Autobiography of a Pocket-Handkerchief

James Fenimore Cooper (1843)

Transcriber’s Preface

Hugh C. MacDougall Secretary/Treasurer of the James Fenimore Cooper Society

Autobiography of a Pocket-Handkerchief was James Fenimore Cooper’s first serious attempt at magazine writing, and Graham’s Magazine would publish other contributions from him over the next few years, notably a series of biographic sketches of American naval officers, and the novel Jack Tier; or, the Florida Reef (1846-1848). Though hardly one of Cooper’s greatest works, Autobiography remains significant because of: (1) its unusual narrator — an embroidered pocket-handkerchief — that is surely the first of its kind; (2) its critique of economic exploitation in France and of the crass commercial climate of ante-bellum America; and, (3) its constant exploration of American social, moral, and cultural issues. This said, it must be admitted that the telling of Adrienne’s sad plight in Paris becomes a bit overwrought; and that the inept wooing of Mary Monson by the social cad Tom Thurston is so drawn out and sarcastic as to suggest snobbery on Cooper’s part as well as on that of his elite hanky. Finally, the heroine-handkerchief’s protracted failure to recognize her maker, when she has proved so sensitive to her surroundings in every other fashion, is simply unbelievable. Still, there is enough to reward today’s reader, if only in the story’s unique “point of view” and in the recognizable foibles of Henry Halfacre and his social-climbing daughter.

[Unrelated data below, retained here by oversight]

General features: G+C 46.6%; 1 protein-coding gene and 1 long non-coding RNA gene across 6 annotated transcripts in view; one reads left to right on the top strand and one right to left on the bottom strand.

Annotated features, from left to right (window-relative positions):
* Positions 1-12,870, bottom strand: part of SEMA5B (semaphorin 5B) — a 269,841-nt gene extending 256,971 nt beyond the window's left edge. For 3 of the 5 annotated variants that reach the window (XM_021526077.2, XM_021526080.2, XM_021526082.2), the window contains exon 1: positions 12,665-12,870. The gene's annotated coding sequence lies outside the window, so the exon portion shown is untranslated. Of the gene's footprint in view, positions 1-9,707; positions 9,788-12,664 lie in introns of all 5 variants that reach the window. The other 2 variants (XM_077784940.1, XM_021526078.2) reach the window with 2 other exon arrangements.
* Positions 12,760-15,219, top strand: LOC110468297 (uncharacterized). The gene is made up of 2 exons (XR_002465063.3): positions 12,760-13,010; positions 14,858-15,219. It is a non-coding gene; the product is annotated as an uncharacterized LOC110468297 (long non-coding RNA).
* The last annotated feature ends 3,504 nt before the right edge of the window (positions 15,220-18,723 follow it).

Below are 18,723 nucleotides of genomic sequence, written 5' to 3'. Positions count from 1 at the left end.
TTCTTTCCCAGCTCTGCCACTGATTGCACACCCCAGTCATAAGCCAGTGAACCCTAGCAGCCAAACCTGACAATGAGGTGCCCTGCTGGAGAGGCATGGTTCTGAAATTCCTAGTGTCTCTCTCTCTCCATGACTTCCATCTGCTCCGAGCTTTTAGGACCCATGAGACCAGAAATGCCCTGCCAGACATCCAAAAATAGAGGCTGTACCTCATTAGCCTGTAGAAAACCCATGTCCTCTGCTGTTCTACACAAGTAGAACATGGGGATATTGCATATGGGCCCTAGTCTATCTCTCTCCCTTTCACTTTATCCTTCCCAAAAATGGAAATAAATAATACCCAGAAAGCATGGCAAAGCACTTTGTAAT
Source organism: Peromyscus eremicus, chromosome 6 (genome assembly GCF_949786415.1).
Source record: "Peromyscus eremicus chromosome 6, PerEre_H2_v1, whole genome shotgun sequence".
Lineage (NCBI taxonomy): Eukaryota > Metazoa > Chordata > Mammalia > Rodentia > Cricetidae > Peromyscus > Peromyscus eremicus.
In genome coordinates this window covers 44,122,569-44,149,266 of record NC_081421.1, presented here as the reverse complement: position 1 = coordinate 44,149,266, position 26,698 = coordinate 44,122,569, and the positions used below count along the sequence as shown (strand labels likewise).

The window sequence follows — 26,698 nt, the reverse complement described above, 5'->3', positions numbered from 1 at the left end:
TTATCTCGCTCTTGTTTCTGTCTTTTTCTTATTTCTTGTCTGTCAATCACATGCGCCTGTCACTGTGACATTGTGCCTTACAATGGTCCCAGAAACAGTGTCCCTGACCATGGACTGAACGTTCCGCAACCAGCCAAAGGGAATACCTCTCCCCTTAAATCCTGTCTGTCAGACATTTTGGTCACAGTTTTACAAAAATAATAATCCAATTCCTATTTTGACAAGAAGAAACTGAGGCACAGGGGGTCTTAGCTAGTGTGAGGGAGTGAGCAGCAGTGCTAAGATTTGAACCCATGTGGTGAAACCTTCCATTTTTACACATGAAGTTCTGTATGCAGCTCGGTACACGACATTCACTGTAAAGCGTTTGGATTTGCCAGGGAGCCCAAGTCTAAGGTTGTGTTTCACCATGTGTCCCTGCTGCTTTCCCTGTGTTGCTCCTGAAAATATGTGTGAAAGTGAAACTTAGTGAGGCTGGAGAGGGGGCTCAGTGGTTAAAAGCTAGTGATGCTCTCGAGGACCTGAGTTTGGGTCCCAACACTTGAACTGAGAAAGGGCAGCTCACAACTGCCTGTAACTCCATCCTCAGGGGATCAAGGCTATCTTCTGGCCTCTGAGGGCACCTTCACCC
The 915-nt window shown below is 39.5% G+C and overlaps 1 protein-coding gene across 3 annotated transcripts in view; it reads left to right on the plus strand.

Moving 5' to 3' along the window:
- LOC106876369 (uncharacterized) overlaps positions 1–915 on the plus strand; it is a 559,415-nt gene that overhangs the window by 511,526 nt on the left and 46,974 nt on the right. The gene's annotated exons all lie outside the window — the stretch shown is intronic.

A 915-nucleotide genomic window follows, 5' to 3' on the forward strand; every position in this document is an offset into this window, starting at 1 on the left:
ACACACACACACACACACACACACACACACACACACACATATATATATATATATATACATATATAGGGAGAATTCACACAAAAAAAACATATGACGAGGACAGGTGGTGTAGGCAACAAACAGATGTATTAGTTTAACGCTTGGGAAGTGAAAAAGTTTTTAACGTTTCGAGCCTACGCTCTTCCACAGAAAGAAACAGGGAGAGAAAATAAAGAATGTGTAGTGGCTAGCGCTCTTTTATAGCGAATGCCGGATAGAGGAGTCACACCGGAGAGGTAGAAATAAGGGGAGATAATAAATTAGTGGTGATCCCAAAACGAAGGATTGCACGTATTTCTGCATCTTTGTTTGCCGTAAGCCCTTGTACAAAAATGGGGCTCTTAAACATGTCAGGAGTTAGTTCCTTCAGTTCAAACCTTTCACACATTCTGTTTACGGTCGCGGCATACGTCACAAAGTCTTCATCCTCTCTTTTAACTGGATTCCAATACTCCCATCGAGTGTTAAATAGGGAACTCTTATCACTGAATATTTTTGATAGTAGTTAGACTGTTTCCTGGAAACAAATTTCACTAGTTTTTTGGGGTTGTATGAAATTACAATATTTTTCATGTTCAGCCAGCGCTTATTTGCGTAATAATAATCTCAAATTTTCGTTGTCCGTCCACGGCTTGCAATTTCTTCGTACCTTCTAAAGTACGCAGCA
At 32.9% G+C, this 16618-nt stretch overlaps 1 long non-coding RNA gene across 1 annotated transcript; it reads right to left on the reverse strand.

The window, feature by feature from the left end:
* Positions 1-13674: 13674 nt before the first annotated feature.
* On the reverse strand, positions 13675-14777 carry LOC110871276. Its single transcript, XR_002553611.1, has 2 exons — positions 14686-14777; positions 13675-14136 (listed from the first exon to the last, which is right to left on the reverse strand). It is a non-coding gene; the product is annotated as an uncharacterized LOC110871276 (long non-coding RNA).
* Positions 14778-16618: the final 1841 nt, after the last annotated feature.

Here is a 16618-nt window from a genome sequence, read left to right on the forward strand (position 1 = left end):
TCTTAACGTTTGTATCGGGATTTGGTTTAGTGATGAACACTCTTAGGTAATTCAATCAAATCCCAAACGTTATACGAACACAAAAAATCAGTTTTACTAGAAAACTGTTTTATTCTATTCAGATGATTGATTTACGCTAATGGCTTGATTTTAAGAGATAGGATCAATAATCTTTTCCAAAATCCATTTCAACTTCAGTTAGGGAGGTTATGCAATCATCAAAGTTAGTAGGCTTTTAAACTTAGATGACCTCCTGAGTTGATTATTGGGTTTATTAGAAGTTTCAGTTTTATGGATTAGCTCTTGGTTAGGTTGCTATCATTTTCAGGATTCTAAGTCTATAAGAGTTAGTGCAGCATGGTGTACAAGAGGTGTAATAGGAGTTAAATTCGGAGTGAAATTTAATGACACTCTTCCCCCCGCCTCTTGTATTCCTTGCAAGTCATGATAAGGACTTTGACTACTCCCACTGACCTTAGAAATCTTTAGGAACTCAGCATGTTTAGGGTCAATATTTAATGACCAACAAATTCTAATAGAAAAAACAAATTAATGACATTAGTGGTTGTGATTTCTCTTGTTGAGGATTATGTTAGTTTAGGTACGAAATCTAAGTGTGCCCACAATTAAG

The text is taken from the novelette’s original appearance in Graham’s Magazine, Vol. XXII, pp. 1-18, 89-102, 158-167, 205-213 (January-April) 1843. Autobiography was simultaneously issued as a separate number of Brother Jonathan magazine (March 22, 1843), under the title Le Mouchoir: An Autobiographical Romance. Also in 1843 it was published in London by Richard Bentley as The French Governess; or, The Embroidered Handkerchief. A German translation quickly followed, as Die franzosischer Erzieheren, oder das gestickte Taschentuch (Stuttgart: Lieschning, 1845, reprinted 1849). Interest in the book then lapsed. The Brother Jonathan and Bentley editions divided the story into 18 chapters (as we have in this transcription).}

At the end of the century a limited scholarly edition (500 copies) appeared, edited by Walter Lee Brown, the first scholary treatment of any Cooper work, noting variations between the original manuscript and the various published texts: Autobiography of a Pocket-Handkerchief (Evanston, IL: The Golden-Booke Press, 1897). Another edition, unannotated and taken from the Graham’s Magazine version, was printed half a century later as a Festschnrift (farewell testimonial) for retiring Cooper scholar Gregory Lansing Paine of the University of North Carolina: Autobiography of a Pocket-Handkerchief (Chapel Hill: Privately printed, 1949). Autobiography was never included in published collections of James Fenimore Cooper’s Works, and this scarcity is an important reason for making it available to scholars everywhere through the Gutenberg Project.

Unless otherwise indicated, translations are from the French. The spelling and punctuation of the Graham’s Magazine periodical text have generally been followed, includings its often inconsistent use of italics and French accents, except that certain contractions (e.g., “do n’t” or “do’nt” for “don’t”) have been silently regularized.

Annotations, in blockquotes and {curly braces} have been added to translate most of the French words and expressions which Cooper frequently employs, to define occasional now-obsolete English words, and to identify historical names and other references. Cooper frequently alludes, in the beginning of the work, to events and persons involved in the French Revolution of 1830, which he had witnessed while living in Paris, and about which the beginning of the plot revolves.